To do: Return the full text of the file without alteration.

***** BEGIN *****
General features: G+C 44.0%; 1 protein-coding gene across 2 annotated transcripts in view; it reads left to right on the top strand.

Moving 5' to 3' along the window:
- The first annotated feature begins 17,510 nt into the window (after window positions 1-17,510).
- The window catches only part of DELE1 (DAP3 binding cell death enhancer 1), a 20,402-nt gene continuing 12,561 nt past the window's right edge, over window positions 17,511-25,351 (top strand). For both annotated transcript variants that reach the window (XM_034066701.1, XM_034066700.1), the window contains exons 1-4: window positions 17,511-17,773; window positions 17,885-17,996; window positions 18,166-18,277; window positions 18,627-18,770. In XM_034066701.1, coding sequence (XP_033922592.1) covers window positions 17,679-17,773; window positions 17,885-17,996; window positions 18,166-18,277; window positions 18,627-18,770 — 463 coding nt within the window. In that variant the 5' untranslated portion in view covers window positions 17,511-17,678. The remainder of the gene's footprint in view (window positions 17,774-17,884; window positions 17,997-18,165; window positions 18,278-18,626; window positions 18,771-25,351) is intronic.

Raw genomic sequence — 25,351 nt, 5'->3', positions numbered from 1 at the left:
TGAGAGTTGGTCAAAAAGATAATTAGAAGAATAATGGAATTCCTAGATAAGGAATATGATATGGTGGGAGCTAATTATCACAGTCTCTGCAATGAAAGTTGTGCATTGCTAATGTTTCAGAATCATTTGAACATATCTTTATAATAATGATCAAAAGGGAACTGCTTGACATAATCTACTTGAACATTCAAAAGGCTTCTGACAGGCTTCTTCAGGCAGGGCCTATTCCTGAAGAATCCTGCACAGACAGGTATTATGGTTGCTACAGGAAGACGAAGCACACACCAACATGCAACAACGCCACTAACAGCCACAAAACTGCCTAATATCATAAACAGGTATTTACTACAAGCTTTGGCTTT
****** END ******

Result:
General features: G+C 44.0%; 1 protein-coding gene across 2 annotated transcripts in view; it reads left to right on the top strand.

Moving 5' to 3' along the window:
- The first annotated feature begins 17,510 nt into the window (after window positions 1-17,510).
- The window catches only part of DELE1 (DAP3 binding cell death enhancer 1), a 20,402-nt gene continuing 12,561 nt past the window's right edge, over window positions 17,511-25,351 (top strand). For both annotated transcript variants that reach the window (XM_034066701.1, XM_034066700.1), the window contains exons 1-4: window positions 17,511-17,773; window positions 17,885-17,996; window positions 18,166-18,277; window positions 18,627-18,770. In XM_034066701.1, coding sequence (XP_033922592.1) covers window positions 17,679-17,773; window positions 17,885-17,996; window positions 18,166-18,277; window positions 18,627-18,770 — 463 coding nt within the window. In that variant the 5' untranslated portion in view covers window positions 17,511-17,678. The remainder of the gene's footprint in view (window positions 17,774-17,884; window positions 17,997-18,165; window positions 18,278-18,626; window positions 18,771-25,351) is intronic.

Raw genomic sequence — 25,351 nt, 5'->3', positions numbered from 1 at the left:
TGAGAGTTGGTCAAAAAGATAATTAGAAGAATAATGGAATTCCTAGATAAGGAATATGATATGGTGGGAGCTAATTATCACAGTCTCTGCAATGAAAGTTGTGCATTGCTAATGTTTCAGAATCATTTGAACATATCTTTATAATAATGATCAAAAGGGAACTGCTTGACATAATCTACTTGAACATTCAAAAGGCTTCTGACAGGCTTCTTCAGGCAGGGCCTATTCCTGAAGAATCCTGCACAGACAGGTATTATGGTTGCTACAGGAAGACGAAGCACACACCAACATGCAACAACGCCACTAACAGCCACAAAACTGCCTAATATCATAAACAGGTATTTACTACAAGCTTTGGCTTT